“The thing that’s expensive isn’t just a roof over your head, it’s having that in a place that people want to live in,” says Rick Jacobus, a strategic adviser with the Grounded Solutions Network. “It’s the places with the high-paying jobs that are experiencing this problem most acutely. It’s a supply-of-good-places problem, not just a supply-of-houses problem.”
In the US, “urban renewal” programs of the mid-20th century demolished many older urban neighbourhoods, gutting the supply of more-affordable homes along the way, resulting in far greater dangers of eviction and homelessness. Beginning in the 1980s, the number of Americans without a reliable place to live began increasing. Although President Ronald Reagan argued that the rise of homelessness could be attributed to individual causes like mental health and substance abuse, the academic literature shows that the fault lay mostly with structural issues like vanishing affordable housing and stagnating wages.
As Conor Dougherty documents in his book Golden Gates, by the late 1970s, the San Francisco Bay Area was already developing a housing shortage. Future Harvard professor Lawrence Katz explained in his 1981 commencement address at the University of California, Berkeley, that sky-high prices couldn’t be attributed solely to high demand. After all, in the 1950s and 1960s, demand had been even higher and prices had remained affordable because new housing continued being added to the market at a healthy clip.
Nimbys vs. Yimbys: Can upzoning solve the housing shortage?
Today, debates about building more housing are commonly framed as a battle between Nimbys and Yimbys. Nimby stands for “not in my backyard,” and it’s generally a pejorative label applied to homeowners who oppose new construction. As the housing crisis has intensified in recent years, a countermovement of Yimbys (“yes in my backard”) has emerged to advocate not just for new housing but also for policies that make it easier to build – and harder to block – new housing.
A central policy goal of the Yimby movement is “upzoning”, or changing zoning codes to allow for a greater density of homes. That can be achieved by allowing, for instance, taller buildings, or more units per lot, or by undoing policies that prohibit anything other than single-family homes. By making it easier to build apartments, triplexes and other forms of multifamily housing, they hope to create a more diverse housing stock that will be affordable to more people.
Academic research broadly affirms their argument. A 2019 paper by Xiaodi Li studied high-rise residential construction in New York City and found that for every 10% increase in housing stock, rents decreased by 1% and sale prices fell within a 500ft radius. Another 2019 paper, from the Upjohn Institute for Employment Research, found that new market-rate buildings decrease nearby rents from 5% to 7%. In a separate Upjohn study, Evan Mast found that new construction mostly attracts residents from elsewhere in the city, often pulling higher-income residents from downmarket areas where they then free up housing that’s more affordable.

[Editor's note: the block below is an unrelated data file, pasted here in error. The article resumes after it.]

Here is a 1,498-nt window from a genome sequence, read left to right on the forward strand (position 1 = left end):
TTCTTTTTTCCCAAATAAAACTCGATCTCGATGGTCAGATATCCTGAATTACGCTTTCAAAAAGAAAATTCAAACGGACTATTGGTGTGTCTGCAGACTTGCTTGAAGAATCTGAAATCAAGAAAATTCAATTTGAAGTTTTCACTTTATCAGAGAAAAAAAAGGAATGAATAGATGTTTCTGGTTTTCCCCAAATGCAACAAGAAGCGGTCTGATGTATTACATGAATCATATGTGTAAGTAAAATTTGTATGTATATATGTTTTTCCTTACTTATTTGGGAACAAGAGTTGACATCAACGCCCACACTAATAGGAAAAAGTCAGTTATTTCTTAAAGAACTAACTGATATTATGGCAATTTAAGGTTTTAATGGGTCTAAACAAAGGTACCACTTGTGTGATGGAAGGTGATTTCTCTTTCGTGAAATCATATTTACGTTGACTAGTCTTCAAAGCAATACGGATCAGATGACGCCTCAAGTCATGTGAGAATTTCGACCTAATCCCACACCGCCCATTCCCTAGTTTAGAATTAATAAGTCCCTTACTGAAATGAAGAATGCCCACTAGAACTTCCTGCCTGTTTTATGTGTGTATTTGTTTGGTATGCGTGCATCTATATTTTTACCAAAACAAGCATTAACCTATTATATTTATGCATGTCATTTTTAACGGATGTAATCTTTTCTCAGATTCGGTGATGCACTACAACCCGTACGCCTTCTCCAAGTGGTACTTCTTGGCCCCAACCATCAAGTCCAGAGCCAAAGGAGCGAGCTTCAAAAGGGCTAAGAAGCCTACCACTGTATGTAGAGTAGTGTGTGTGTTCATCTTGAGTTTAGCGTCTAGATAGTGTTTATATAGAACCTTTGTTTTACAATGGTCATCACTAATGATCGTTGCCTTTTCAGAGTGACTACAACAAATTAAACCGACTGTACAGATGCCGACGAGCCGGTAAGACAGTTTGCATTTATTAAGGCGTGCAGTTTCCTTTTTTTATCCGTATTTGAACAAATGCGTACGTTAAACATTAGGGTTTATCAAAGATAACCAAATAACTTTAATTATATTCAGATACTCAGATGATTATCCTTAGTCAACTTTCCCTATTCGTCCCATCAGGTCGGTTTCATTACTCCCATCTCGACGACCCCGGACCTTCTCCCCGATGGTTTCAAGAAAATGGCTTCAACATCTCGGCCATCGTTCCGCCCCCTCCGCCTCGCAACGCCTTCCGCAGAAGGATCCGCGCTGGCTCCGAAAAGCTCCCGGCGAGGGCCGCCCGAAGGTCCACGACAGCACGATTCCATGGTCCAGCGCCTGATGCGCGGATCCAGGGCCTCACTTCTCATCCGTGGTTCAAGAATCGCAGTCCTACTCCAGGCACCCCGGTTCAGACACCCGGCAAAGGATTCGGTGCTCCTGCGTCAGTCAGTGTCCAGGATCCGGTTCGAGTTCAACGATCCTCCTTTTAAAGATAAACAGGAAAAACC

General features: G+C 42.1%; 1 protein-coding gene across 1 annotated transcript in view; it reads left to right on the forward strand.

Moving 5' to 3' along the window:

But ensuring additional supply is not a simple feat. Upzoning does not necessarily mean that more units will be built. In 2018, Minneapolis enacted a law that eliminated single-family zoning and allowed triplexes in any area formerly zoned in that fashion. But by September 2020, only three such units had been created, as other kinds of building restrictions and financing limitations have prevented developers from pursuing such projects.
The Urban Institute’s Yonah Freemark found, in a 2019 study, that Chicago neighbourhoods that were upzoned did not see an increase in construction or density in the short term. Instead, land values increased and speculators swooped in, creating negative effects for neighbourhood residents. A 2020 report from Andrés Rodríguez-Pose and Michael Storper argues that “blanket upzoning” – without protections in place for lower-income residents or affordability requirements – “are likely to reinforce the effects of income inequality rather than tempering them”.
Critics of upzoning similarly say adding more supply doesn’t meaningfully ease price pressures. Neighbourhood activists and historic preservationists often argue that adding new homes will disrupt existing communities, change their character and undermine what residents find valuable there. Some renters and anti-gentrification advocates additionally fear that new construction brings pricier homes, exacerbating price pressures and affordability issues by attracting more high-income residents.
The case for housing subsidies and public housing
There is broad agreement that public subsidies are required to address the affordability challenges facing the lowest-income people. All but the most committed libertarians acknowledge that more homes in high-demand areas won’t do much for those living in poverty. In the United States, with its threadbare safety net, roughly three quarters of those who are eligible to receive assistance with their housing costs do not get help from the government.